1. Welcome to PlowSite. Notice a fresh look and new features? It’s now easier to share photos and videos, find popular topics fast, and enjoy expanded user profiles. If you have any questions, click HELP at the top or bottom of any page, or send an email to help@plowsite.com. We welcome your feedback.

    Dismiss Notice

Best Jeep Set-Up (want suggestions)

Discussion in 'Jeeps' started by hobbyjeep, Dec 18, 2011.

  1. hobbyjeep

    hobbyjeep Member
    Messages: 54

    I'm selling my full size diesel pick up w/plow and my built YJ Jeep and going to replace then with a Jeep Wrangler (as a daily driver) and will install a plow on it. I expect to use it to help my Son plow some commercial lots but I expect he will "borrow it" to do some residentials from time to time, especially if he needs a back up, heavy storm, etc. I'm looking for suggestions what would be the best set up (jeep & plow)? I'm only firm on a TJ, 6 cylinder and A/C, and I really like the idea of a "V" plow. What is your suggestion? Thanks/
  2. P&M Landscaping

    P&M Landscaping Senior Member
    Messages: 786

    Plowmeister will be the man to talk to in regards to the v-plow, however I would definitely stick with the TJ, rather than going up into the newer JK. Depending on your budget you may want to take a look at the rubicon, with the dual D44's 4:1 transfer case, and air lockers. I love my Jeep, and I have a 7'6" Boss Sport duty off of the front, imho a perfect combination. You will need to add airshocks, timbrens or bags. On my first Jeep I had the Timbrens, but on my Rubicon I went the airshock route because the timbrens really stiffened up the ride. It's all personal preference, the Timbrens require no maintenance while the shocks my need to have pressure adjustments. I would also highly recommend getting the hard top for the defrost feature as well. Currently boss doesn't make a mount for the v-plows for a Jeep, however you could easily fabricate one up. Also plan on running 200-300 pounds of ballast in the back for traction as well. Thumbs Up
  3. hillbillydeluxe

    hillbillydeluxe Senior Member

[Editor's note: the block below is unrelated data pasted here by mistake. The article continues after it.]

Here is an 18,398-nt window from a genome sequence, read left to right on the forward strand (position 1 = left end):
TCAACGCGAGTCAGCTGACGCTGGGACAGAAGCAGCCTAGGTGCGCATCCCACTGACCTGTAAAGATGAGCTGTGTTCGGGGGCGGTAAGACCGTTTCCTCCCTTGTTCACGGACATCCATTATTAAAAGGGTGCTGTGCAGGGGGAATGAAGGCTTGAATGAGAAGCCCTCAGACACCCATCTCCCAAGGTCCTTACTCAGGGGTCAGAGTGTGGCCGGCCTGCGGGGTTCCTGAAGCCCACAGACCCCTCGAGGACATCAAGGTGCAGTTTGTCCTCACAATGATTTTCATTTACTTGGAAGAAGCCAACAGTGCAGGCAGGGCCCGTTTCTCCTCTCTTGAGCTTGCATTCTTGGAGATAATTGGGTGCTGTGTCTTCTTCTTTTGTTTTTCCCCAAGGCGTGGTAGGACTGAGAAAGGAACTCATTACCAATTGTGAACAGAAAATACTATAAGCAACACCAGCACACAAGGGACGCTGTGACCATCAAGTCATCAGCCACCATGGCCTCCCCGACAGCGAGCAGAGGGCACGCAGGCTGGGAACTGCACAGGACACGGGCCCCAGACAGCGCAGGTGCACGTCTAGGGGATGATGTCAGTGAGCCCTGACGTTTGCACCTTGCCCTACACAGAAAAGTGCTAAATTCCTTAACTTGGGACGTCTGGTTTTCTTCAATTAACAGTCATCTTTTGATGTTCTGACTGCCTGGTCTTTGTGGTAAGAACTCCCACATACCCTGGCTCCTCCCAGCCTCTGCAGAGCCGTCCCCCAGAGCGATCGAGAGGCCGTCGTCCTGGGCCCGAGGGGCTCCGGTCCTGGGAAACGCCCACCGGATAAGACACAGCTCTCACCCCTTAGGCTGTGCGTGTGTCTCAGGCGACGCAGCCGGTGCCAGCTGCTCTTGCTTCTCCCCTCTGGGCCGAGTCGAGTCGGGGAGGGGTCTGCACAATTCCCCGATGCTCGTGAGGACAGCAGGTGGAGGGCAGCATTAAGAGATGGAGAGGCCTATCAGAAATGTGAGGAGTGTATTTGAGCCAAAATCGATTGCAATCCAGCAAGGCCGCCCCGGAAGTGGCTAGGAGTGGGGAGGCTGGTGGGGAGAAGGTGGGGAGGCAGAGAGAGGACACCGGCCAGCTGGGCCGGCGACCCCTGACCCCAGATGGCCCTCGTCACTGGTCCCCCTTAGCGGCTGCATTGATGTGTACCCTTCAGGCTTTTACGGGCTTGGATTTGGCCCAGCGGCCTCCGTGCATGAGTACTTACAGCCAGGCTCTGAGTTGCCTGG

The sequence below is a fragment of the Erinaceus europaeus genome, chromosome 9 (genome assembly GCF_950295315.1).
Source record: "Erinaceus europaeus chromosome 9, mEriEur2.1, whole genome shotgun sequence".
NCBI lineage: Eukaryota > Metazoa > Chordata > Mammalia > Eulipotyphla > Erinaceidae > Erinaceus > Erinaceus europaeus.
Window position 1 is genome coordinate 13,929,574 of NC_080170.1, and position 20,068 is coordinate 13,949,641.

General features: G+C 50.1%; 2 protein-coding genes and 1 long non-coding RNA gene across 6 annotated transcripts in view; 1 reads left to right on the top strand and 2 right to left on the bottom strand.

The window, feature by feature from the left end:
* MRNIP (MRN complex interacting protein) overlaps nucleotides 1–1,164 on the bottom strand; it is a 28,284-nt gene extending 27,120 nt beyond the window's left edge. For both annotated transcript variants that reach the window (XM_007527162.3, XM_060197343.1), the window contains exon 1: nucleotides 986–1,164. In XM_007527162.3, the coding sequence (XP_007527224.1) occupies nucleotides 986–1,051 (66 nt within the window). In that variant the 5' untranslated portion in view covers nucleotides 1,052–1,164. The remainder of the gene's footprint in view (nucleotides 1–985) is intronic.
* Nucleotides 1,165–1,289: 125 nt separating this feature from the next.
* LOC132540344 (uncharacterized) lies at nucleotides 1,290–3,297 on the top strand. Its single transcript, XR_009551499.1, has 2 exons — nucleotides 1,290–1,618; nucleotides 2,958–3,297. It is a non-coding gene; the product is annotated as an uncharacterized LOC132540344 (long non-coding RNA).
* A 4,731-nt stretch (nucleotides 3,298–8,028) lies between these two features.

Messages: 141

    TJ or JK all the way. I would stick with one of the following.... Boss Sport duty.. 7'6''.. or a Western HTS/fisher HT/SD/HD. I'm pretty sure fisher has a v plow mount for a Jeep, which you would just need to deal with the weight of a v plow.( airshocks or timbrens)... I have timbrens and they do stiffen the ride quality.

    Plowmeister is the Jeep god... hes the guy to talk to....
  4. JK-Plow

    JK-Plow Senior Member
    Messages: 189

    Fisher only recomends an HT or Homesteader plow for Jeeps. Meyer has a light duty V-Plow which would have a weight that a Jeep could handle a lot better. Meyer mount is for a drive pro plow. As for a plow for a Jeep, besides Boss, Western and Fisher, there is Buyers Snow Dog, Hiniker, Artic, SnoWay which make plows for the Jeep. None of the plow makers make a V-plow for the Jeep. The UTV Boss V-plow has been modified for a TJ Jeep.
  5. ken643

    ken643 Senior Member
    Messages: 816

    My dealer set me up with the Fisher LD 6'-9" Now i think its called th SD 6'-9". Mine is an 04' Rubicon with Blizzack snows its a tank in the snow. I put 1 80 lb masonry block in the back and some supplies thats it and away I go. I also have Timbrens installed in the front. The plow I have came with a poly cutting edge, however friends who have the same plow before me recommended a steel cutting edge so my dealer has them made and I switched it out. The poly edge I used for like 2 stoms last year, I found it left a very slight film that did freeze. The steel one doesnt. so I like the steel. I am told that had I used the poly longer it would have worn into a very good cutting edge. The poly sure was QUIET, you didnt hear a thing I was shocked, LOL but back to noise and steel. Good luck. Think Snow!
  6. hobbyjeep

    hobbyjeep Member
    Messages: 54